Darvish ramps up rehab, throws sim game

August 8th, 2018

KANSAS CITY -- The Cubs' faced batters for the first time since a Minor League rehab start in late June, throwing 33 pitches over two "innings" in a simulated game Wednesday. The right-hander most likely will do the same type of workout again before the Cubs consider another Minor League outing.
Darvish, who has not pitched since May 20 because of right triceps tendinitis and last faced batters June 25 with Class A South Bend, faced batters and at Kauffman Stadium. Manager Joe Maddon, pitching coach Jim Hickey, the Cubs medical staff and even teammate Cole Hamels came out to watch.
"I thought he threw really well, easy, not affected in any way," Maddon said. "I think he hit 93 [mph]. Good curveballs and cutter. He looked loose and free to me. I thought it was a really good day."

The only negative came when La Stella fouled a ball off his right ankle and fell to the ground at the beginning of the second "inning" and had to be helped out of the cage. He was able to walk off the field under his own power and was in the lineup as the designated hitter Wednesday.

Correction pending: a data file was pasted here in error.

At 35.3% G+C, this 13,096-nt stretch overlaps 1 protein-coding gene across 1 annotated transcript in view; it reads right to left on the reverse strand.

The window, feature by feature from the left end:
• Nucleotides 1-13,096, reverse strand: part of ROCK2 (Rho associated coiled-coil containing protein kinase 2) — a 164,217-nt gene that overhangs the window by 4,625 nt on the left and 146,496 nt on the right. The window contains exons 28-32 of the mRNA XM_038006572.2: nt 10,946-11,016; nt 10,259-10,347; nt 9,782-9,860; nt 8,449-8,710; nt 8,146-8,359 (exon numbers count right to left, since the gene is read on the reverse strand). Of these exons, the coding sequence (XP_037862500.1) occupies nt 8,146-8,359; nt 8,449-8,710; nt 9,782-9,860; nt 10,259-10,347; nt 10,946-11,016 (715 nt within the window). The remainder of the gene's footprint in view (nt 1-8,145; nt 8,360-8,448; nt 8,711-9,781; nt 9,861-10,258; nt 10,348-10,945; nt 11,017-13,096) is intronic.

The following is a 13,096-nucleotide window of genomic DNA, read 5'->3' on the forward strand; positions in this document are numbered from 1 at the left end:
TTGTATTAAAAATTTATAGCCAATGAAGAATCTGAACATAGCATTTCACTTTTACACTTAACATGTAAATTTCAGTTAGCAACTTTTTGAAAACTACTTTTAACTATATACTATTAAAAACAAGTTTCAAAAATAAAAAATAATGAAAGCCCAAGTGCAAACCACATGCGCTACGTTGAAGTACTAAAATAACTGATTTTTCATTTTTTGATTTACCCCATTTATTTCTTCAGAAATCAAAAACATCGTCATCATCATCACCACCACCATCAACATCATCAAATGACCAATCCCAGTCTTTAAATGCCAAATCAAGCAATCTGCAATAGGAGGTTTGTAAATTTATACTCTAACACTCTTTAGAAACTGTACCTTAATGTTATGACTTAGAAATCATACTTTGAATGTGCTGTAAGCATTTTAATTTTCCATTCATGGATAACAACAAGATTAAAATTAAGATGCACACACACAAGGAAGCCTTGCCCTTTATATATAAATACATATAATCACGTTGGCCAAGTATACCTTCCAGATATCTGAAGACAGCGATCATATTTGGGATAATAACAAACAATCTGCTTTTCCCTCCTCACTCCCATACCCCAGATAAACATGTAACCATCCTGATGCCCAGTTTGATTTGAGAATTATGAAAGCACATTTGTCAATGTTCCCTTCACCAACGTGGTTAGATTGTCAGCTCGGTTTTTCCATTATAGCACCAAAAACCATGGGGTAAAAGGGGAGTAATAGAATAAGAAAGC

This rehab process is similiar to what pitchers go through in Spring Training to build up endurance and strength, which means it will be a slow process.
"You don't want to to push it too hard now," Maddon said. "I would imagine he'd do something similar again before you get him out there competing.
"You've got to take your time with it -- you don't go zero to 60. Absolutely, you have to treat it like Spring Training now."
Playing it safe:, lifted from Tuesday night's game because of soreness in his left hip, did not start Wednesday but it was more precautionary.
"I wasn't running real fast from first to second on that hit and run," Zobrist said of the third inning Tuesday. "It was bugging me a little more than normal. We'll do some treatment and I'll be ready to pinch-hit [Wednesday] and see how it feels."
The problem isn't a chronic injury, Zobrist said.
"It just got sore on extension," he said. "Nothing grabbed but it was pretty sore. I said, 'Well, do I want to push through this and maybe make it worse or not?'"
He actually felt some tightness before Tuesday's game, which may have been caused by how hard he ran Monday when he hit a triple and single.
"Under different circumstances, we may have pushed him more," Maddon said. "We decided there's no reason to push it now. ... Why push it now to the point where it becomes chronic or serious and nobody benefits?"
Reunion on tap: This weekend will be the first time Maddon will see Nationals manager Dave Martinez, who was Maddon's bench coach with the Rays beginning in 2008 and continued that job with the Cubs until last season. Isn't Maddon worried about Martinez knowing all of his tendencies?
"I'm an open book," Maddon said. "It's easy to read me. There's nothing -- I've emptied the playbook out. West Coast offense, East Coast offense, single wing, we've done the fullback field, we've done the shift when you come up to the line and the linemen get up and get down."
So Maddon won't change the Cubs' signs?
"He'll know my signs," Maddon said.